If you have ever looked at a long constructor and got confused about the order that input values need to be added then I am here to help! The Builder Pattern helps expel this confusion as it removes the need for this long constructor and replaces it the a series of setters which make it clear as to what the input values represent. But why not just add a default constructor and use setters? This is a possible solution if you do not care about immutability at all whereas using the Builder Pattern allows this constraint to be kept.
In this post we will look at why we use the Builder Pattern and how to implement it.
As mentioned in the introduction long constructors can be very confusing. Personally I have used one with at least 15 parameters and I had to spend ages making sure I had put them all in the right order. What I should have done is create a builder for the class so I could be 100% sure that I had set everything correctly.
This class’s constructor isn’t to bad, but it’s just an example after all. So it has a reasonable number parameters in its constructor and if you saw it in your code you might be able to figure out what the names represent but age, height and weight might not be so obvious and really everything you write should be as easy to understand as possible.
So how do we write the builder?
The first thing your notice is that there is a lot more code but that is the sacrifice that needs to be made to make your life easier down the road. The builder is an inner public class inside the Person class which allows us to make the Person constructor private so nobody can see and use it, leaving the only way to create a Person object is via the builder. The builder contains a series of methods, setters for each property in the class and a method that creates or “builds” the Person object and returns it. The setters also return the Builder allowing them to be chained together.
Below is how you would use the builder to construct a Person object.
Personally there is one thing that I do not like about how this class is written which is due to the constructor still being long, it’s just now it can’t be used from outside this class. Another way to write this constructor is to simply pass the builder into it instead.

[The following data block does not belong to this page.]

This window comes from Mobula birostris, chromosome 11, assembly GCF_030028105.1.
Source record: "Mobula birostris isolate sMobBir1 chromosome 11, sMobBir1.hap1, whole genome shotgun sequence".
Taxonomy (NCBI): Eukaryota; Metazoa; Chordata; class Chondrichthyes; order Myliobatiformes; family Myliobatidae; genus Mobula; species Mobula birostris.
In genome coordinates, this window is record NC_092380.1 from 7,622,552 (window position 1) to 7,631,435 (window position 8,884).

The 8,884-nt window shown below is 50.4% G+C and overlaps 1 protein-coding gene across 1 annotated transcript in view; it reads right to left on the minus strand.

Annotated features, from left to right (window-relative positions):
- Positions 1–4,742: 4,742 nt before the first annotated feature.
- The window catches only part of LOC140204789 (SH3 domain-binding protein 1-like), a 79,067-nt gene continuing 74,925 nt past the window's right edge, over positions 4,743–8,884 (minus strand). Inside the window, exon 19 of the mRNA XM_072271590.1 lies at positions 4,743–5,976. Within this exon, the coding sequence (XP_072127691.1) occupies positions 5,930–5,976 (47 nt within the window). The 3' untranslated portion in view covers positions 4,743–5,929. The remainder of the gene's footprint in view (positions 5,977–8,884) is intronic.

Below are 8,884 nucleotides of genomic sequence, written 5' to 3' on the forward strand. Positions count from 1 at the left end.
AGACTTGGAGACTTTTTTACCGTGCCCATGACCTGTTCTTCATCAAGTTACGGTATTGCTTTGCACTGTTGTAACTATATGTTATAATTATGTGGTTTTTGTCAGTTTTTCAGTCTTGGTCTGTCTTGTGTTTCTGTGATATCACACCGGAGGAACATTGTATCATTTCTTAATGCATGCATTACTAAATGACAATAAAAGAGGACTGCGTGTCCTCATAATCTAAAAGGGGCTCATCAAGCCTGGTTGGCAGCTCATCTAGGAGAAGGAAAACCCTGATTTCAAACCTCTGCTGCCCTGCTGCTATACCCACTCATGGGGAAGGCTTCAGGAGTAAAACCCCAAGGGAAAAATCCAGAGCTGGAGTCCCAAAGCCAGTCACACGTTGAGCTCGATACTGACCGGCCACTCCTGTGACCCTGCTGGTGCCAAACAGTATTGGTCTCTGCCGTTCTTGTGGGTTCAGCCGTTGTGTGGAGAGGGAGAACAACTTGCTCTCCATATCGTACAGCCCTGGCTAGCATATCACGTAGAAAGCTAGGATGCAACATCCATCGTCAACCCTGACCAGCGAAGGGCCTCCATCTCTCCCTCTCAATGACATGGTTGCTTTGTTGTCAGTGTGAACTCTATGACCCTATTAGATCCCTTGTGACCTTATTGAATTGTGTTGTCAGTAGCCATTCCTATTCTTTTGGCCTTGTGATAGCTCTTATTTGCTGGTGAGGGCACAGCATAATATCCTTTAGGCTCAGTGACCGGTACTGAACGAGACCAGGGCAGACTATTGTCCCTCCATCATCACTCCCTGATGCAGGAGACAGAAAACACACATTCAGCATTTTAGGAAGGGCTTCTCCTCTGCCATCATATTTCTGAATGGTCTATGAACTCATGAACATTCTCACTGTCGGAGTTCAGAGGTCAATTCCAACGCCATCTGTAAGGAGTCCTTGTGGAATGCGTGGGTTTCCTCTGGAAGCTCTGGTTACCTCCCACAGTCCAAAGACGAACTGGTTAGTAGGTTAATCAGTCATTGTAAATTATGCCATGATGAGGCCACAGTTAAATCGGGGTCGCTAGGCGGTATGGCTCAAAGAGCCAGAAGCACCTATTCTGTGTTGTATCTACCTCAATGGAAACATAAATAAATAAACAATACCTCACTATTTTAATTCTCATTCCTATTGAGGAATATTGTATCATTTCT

Now the main problem you will run into with using the Builder Pattern is that you might forget to call one of the setters whereas if you have a single constructor that sets all the properties you will know that you have set them all, even if you are just setting them to null. So this might not be a problem if some are not set but you might want to make sure that the most important properties are set, such as an ID, below is a solution to this.
The firstname and surname are ensured to be set as the build method takes in these values, sets them and then creates the object.
Another advantage of using the Builder Pattern is creating an object with only a few properties set. Instead of passing loads of nulls into the objects constructor or creating a new one that only takes in these particular values as inputs you can simply call the builders setters for these instead. This should make your code look tidier as you wont have loads of nulls being passed in.
new Person("Dan", null, null, 100, 100, 100, null);
This last code snippet below isn’t part of the Builder Pattern but is something that I like to chuck in if I want to ensure that all the data is set up correctly and none of the properties have been forgotten or set to null. You might want to do this if all the data in an object is important and you don’t want any values to be null.
All it does is check that each property is not null otherwise a NullPointerException will be thrown. Obviously this will cause the code to break if any of these are not set, but hopefully you will test your code and this allows it to only fail at the point of creating the object rather than getting a NullPointerException further down the line or even not seeing an error occur at all and instead persisting a null value to the database without realizing.
In conclusion the Builder Pattern removes the need for a public constructor which might have a large amount of inputs by using the builders setters while keeping immutability if required as the objects setters are not used to create it. The annoying feature of this pattern is all the extra code that needs to be written but this cost is outweighed by the benefit of greater readability. So next time you see a really long constructor, go write a builder for it!